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Joined: 2006/1/8
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Edge of Sodom

 The Fire of the Lord Part I

God on Fire

“Who among us shall dwell with the devouring fire?
Who among us shall dwell with everlasting burnings?”
(Isaiah 33:14)

The Bible contains over 500 references to fire, linking it with God ninety times. God in action is like a blazing fire, we are told. “The people shall be like the burnings of lime; like thorns cut up they shall be burned in the fire” (Is 33:12). Lime burns slowly and thorns quickly. The fire of God has the same effect on all it touches. Fire is His essential characteristic: “The Lord your God is a consuming fire” (Deut 4:24).

Ezekiel, for example, often uses the language of fire to talk about God, e.g. “I will pour out my wrath on them and consume them with my fiery anger, bringing down on their own heads all they have done, declares the Sovereign Lord” (Ezek 22:31, NIV).

Is your God like that? A God of fire is the only one there is. Our God is like a forest fire, not an iceberg. He is never likened to the moon with its cool light, but rather to the sun, radiating warmth. His dwelling is the light of rising suns. What He does He carries out with intense desire and blazing purposes. He cannot abide anything tepid. There is nothing pastel pink in His presence, pale or anemic, neither one thing nor another.

That is God. Can you take it? Isaiah asks, “Who among us shall dwell with the devouring fire? Who among us shall dwell with everlasting burnings?” (Is 33:14). Who indeed?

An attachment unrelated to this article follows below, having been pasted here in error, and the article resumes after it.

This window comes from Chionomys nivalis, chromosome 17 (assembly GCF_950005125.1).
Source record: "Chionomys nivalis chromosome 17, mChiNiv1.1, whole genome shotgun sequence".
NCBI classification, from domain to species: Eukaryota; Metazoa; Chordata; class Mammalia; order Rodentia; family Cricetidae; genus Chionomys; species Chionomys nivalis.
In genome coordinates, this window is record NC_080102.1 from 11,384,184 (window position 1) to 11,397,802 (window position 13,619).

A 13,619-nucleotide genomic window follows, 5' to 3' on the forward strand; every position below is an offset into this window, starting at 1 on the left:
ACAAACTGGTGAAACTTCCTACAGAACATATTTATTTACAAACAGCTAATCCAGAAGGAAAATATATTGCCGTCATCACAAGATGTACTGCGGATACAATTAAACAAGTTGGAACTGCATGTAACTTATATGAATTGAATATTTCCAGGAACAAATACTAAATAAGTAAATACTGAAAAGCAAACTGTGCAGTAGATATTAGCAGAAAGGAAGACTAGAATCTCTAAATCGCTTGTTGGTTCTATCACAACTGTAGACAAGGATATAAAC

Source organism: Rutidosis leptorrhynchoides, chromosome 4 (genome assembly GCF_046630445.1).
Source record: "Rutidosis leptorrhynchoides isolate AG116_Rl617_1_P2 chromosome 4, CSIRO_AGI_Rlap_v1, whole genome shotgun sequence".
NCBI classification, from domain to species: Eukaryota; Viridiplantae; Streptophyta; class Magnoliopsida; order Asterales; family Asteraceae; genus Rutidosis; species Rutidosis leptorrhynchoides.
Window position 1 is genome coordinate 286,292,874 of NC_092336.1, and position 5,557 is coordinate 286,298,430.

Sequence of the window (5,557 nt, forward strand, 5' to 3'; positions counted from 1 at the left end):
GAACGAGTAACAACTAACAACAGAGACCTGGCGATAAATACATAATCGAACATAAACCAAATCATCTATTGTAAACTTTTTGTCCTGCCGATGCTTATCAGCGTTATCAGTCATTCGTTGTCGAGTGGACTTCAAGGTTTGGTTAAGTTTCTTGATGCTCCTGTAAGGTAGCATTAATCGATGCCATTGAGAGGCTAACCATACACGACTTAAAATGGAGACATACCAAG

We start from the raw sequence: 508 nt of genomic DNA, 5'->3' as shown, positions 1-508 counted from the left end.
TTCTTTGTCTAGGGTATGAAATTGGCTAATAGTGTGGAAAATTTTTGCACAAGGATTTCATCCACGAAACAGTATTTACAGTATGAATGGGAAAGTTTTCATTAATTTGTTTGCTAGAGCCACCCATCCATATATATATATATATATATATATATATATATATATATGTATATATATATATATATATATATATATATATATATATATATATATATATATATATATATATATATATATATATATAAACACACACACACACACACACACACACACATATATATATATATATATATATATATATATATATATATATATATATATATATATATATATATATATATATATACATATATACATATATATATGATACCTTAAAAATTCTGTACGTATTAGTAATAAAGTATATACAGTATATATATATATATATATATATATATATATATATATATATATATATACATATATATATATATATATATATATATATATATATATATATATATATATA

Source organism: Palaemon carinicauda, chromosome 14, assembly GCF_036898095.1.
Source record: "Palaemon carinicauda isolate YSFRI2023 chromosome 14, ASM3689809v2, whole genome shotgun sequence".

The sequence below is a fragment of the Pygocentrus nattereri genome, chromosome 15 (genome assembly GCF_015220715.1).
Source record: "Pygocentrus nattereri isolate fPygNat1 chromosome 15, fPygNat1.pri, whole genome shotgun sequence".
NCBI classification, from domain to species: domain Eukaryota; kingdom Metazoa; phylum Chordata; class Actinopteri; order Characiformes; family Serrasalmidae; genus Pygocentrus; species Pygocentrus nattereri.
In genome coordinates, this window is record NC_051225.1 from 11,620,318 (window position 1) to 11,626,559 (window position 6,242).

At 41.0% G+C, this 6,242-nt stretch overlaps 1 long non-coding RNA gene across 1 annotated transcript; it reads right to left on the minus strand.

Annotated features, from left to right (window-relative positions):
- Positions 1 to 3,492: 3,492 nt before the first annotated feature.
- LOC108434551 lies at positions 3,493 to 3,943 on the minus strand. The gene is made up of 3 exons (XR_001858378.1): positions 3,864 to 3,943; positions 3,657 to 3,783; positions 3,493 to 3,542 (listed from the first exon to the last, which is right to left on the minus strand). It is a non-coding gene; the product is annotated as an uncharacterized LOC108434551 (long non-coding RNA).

Elijah presents us with a real challenge: “The God who answers by fire, He is God” (I Kgs 18:24). Well, if you want to be another Elijah you have to have the God who answers by fire. Can you get along with that sort of religion – incandescent Christianity, hot Gospel, the “fire in your bones” type of faith? Or do you want a casual, easygoing God? The God of Elijah and of Isaiah is never half-hearted, but a God of tireless vigor and total commitment. He is an enthusiast! What He does, He does with fervor: “The zeal of the Lord of hosts will do this” (2 Kgs 19:31).

Isaiah 33 speaks of God’s consuming anger against wickedness; God being a devouring fire to Israel’s enemies. Then comes the crunch: the fire will have widespread effect. “The sinners in Zion are afraid; fearfulness has surprised the hypocrites. ‘Who among us shall dwell with the devouring fire? Who among us shall dwell with everlasting burnings?” (Is 33:14). Either in or out of Zion He is a devouring fire.

God Does Not Change